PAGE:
Featured Archives - Page 26 of 29 - ROAPE
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Graham Harrison writes how Africa shows the world a future capitalism, one in which the social relations of production are far more extensively defined by contingency, violence, struggle, fraud, unfree labour, environmental pillage, and the politics of organised chaos. Capitalism is as resilient as it is unstable, but there is hope once the process of breaking it down begins. ...

ROAPE’s Laura Mann discusses a recent workshop held at the London School of Economics on 3 May, which brought together leading economic geographers and political economists to discuss new prospects for industrialization and transformation in African countries in light of shifts in the global economy....

In February this year, during a protest against the lack of accommodation for poor students in Cape Town, South Africa, students and members of the #RhodesMustFall movement set alight paintings considered to be ‘colonial artwork’. In a conversation with the artist Faith Pienaar, anti-apartheid activist and judge Albie Sachs reflects on the meaning of art in troubled post-apartheid South Africa. ...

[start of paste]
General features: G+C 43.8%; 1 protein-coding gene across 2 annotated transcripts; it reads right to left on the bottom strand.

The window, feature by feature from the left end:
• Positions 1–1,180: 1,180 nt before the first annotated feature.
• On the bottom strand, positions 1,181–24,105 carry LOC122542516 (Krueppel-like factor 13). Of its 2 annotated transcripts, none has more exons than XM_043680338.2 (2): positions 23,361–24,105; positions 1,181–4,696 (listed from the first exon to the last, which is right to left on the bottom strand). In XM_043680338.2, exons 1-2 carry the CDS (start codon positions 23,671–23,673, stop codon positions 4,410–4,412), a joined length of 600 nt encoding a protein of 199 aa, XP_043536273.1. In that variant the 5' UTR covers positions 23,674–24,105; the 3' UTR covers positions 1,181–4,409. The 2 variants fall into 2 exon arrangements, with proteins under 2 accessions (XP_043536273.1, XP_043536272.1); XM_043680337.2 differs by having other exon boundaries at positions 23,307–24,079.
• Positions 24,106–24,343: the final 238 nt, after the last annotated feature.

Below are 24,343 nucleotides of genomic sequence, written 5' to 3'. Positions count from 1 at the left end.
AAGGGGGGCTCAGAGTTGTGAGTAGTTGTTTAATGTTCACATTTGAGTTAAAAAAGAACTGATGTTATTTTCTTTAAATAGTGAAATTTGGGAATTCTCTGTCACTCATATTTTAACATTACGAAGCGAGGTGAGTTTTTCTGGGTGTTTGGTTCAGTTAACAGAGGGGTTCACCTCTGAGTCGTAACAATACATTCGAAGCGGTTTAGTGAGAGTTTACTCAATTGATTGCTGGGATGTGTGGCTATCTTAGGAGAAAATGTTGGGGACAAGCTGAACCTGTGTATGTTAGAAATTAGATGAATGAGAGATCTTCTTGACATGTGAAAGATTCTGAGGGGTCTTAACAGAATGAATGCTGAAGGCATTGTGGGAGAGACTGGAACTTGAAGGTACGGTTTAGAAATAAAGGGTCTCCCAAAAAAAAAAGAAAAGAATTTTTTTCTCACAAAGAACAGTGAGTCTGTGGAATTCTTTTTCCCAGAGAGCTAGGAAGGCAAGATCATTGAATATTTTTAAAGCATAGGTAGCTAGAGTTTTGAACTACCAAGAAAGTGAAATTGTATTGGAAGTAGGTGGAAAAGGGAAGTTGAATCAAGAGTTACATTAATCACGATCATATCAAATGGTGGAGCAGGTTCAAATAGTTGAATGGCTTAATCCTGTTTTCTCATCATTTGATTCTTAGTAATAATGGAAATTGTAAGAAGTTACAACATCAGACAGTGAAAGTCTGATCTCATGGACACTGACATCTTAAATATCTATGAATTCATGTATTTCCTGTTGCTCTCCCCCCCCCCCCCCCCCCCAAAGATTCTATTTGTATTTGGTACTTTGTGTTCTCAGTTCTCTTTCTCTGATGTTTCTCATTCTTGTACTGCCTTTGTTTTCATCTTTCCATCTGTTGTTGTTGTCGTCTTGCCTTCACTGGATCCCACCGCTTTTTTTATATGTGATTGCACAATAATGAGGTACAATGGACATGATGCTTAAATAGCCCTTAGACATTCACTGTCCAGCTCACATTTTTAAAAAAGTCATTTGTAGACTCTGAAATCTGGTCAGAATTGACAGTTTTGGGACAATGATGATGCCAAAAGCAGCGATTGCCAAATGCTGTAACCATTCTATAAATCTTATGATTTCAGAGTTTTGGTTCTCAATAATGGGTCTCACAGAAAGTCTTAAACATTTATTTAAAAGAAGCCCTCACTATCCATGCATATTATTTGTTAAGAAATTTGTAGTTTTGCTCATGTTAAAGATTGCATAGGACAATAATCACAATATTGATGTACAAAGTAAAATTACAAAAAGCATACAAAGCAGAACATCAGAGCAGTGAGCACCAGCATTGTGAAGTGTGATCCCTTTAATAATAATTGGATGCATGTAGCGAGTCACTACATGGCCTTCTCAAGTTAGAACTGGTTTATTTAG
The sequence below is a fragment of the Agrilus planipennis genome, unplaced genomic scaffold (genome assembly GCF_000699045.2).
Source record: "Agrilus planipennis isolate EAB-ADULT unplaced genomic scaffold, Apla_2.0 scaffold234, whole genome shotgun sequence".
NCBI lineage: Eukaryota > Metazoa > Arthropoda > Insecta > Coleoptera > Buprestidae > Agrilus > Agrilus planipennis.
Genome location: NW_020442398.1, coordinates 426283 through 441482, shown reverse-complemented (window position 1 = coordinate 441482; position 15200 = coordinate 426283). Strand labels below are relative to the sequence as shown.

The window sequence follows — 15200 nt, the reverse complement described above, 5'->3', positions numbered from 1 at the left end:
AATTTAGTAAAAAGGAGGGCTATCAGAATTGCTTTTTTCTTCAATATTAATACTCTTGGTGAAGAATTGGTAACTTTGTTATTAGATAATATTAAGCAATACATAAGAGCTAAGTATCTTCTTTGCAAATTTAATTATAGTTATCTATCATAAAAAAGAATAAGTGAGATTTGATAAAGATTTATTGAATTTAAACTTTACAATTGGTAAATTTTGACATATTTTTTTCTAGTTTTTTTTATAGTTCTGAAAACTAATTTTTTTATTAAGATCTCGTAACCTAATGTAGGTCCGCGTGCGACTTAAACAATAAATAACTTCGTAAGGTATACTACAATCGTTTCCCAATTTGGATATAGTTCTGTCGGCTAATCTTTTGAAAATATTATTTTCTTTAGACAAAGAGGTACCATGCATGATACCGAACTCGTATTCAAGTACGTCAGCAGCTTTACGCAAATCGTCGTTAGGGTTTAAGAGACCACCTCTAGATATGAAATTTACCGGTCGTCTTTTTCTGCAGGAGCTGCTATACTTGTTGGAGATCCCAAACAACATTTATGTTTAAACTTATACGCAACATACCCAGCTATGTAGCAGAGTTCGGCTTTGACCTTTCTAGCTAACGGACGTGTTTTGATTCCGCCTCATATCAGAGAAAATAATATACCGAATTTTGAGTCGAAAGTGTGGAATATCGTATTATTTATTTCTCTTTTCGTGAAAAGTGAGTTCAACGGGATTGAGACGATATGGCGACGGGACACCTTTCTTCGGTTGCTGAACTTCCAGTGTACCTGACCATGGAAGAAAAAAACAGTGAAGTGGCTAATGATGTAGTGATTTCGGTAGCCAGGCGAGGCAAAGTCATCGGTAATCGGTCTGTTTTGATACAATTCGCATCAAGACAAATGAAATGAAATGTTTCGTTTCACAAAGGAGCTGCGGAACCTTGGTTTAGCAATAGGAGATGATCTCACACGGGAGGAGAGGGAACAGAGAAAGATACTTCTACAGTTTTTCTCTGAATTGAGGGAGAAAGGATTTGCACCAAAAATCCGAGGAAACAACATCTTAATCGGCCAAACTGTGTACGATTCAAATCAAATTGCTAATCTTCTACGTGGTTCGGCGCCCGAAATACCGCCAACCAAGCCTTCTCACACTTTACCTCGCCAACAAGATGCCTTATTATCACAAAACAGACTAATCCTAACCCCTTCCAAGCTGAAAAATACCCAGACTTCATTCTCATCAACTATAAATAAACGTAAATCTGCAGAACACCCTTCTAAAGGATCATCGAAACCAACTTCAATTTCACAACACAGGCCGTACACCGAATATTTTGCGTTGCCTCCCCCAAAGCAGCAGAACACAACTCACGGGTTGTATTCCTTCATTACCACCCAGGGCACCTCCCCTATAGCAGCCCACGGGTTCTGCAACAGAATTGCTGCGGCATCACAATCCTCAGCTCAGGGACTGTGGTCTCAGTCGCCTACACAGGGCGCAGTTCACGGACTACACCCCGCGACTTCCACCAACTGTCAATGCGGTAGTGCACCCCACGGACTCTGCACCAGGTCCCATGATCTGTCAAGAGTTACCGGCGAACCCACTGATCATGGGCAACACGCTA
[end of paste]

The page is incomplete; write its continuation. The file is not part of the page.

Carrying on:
ROAPE's Leo Zeilig talks to Yao Graham about radical political economy in Africa, structural transformation and the legacy of neo-liberalism on the continent. In the short video clip included in the interview Graham speaks about the struggle for justice and change in Ghana. Graham is the co-ordinator of Third World Network in Accra, Ghana and the Africa Editor of ROAPE....

Last year witnessed one of the strongest El Niño events since the 18th century. Gary Littlejohn writes about the consequences for Southern Africa and Mozambique in particular, noting that the ensuing drought in parts of Africa continues with serious impacts on food security. Knowledge that could have mitigate the worse effects of the El Niño was discarded by a discredited neo-liberal orthodoxy, a zombie theory that keeps coming back from the dead, with fatal consequences for the poor. ...

One of the central concerns of our roape.net project on popular protests in Africa is to provide an appreciation of the extent to which the instances of popular protest and social movement can increase the scope for sustainable social, economic and political development, and even, on occasion to contribute to the transformation of the very conditions of continental political and economic life. In this post we republish an important article by François Houtart assessing the problems (and lessons) from South America of building a post-neoliberal alternative....